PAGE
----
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The Electricity of Learning

No sooner had the New Year begun, than news arrived confirming that the eagerly anticipated new spring term that Students and Staff had been looking forward to, would take a very different shape indeed. The announcement that ‘schools are closed’ is highly misleading.  St Christopher’s is a hive of activity. All Nursery children are enjoying a normal and packed timetable and we are also caring for all the children of Key Workers. Teachers are fully engaged providing an exemplary and bespoke home learning package via Seesaw which facilitates personal morning greetings to the children by their much loved teacher followed by an amazing exchange of work, marked feedback, photos and videos submitted by both parties in significant amounts.  This sounds like a harmonious balance; what could possibly go wrong?

Parents have had to have a crash course in what education really is- not just the acquisition of a mass of data but the more subtle development of the children’s ability to engage in critical thinking and to learn to use those critical thinking skills to access and process information. I heard a wonderful lecture today by The Reverend Dr Sam Wells who described Education as enabling the child to have ‘a quality of mind and spirit infinitely adaptable to empower the child to cope and manage in any circumstance’. That is quite an aim. You don’t see an area of the timetable dedicated to that but it is woven into everything that we do in school. He went on to say that ‘Teachers are alert to the electricity of learning’ and this sentence stopped me in my tracks. He continued to take my breath away with his next thought: ‘when a student has a flash of revelation, the teacher is never surprised but always delighted.’ It is this energy and encouragement that is so evident and infectious in a classroom and it made me think about the enormous task that we are all asking of parents.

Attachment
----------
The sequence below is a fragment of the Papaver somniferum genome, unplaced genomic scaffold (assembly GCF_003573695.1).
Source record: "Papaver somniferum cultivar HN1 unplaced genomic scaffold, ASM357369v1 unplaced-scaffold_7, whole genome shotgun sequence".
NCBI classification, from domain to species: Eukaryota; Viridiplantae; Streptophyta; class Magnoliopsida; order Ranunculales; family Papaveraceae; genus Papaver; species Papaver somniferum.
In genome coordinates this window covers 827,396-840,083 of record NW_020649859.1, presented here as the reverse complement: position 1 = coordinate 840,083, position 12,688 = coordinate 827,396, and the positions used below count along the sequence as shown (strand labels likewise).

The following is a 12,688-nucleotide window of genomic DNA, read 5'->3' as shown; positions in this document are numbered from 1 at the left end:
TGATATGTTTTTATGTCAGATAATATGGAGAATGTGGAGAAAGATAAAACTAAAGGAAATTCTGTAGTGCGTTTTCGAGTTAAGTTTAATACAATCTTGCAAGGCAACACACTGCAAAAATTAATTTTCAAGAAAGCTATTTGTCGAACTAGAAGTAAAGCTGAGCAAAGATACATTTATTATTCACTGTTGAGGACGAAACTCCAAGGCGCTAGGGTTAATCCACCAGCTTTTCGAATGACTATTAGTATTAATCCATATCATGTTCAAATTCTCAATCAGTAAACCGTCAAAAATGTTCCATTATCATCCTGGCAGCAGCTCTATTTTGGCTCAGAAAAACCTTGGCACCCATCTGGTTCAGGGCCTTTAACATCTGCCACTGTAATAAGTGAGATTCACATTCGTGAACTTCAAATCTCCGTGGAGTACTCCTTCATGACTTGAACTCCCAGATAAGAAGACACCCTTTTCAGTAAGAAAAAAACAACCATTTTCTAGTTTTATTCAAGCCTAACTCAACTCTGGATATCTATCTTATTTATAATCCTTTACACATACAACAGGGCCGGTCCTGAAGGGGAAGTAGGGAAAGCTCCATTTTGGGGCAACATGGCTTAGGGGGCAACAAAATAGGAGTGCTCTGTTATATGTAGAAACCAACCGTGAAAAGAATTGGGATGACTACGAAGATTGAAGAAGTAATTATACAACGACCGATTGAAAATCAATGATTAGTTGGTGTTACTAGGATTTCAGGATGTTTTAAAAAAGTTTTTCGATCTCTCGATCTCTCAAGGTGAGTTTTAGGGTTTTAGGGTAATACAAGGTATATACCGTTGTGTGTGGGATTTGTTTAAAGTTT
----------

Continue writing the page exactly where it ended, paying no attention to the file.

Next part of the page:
Parents are juggling as they have never juggled before. Parents are being asked in many cases to work from home with little guidance as to how they are going to capture all of the nuances of work or office life and simply replicate these ‘at home’ in an environment neither similar or suitable. On top of that they are being asked to supervise a random number of children of potentially different ages and abilities without any training and with the added minefield of being a parent at the same time! We are all full of admiration for the army of parents highlighted above for their expected patience and resilience even at times when it must feel more like a war zone.

I will end by returning to the fascinating lecture that I heard this morning. When attempting to capture the problems discussed here with children stranded at home a new phrase of ‘educational poverty’ has become widely discussed. Teachers want the children safely back in school. They went into this profession not to hand out data or mark work and declare it right or wrong. Teachers are trained to inspire awe and wonder and no amount of digital input can properly imitate this. What Dr Wells summed up so beautifully was a response to this concept; ‘Educational poverty isn’t about the lack of information that can be acquired later’ but rather ‘about being isolated from those who believe in you enough to be waiting every moment for you to discover connection, insight and wonder’. To our pupils we have a simple message: We miss you.

Annie Thackray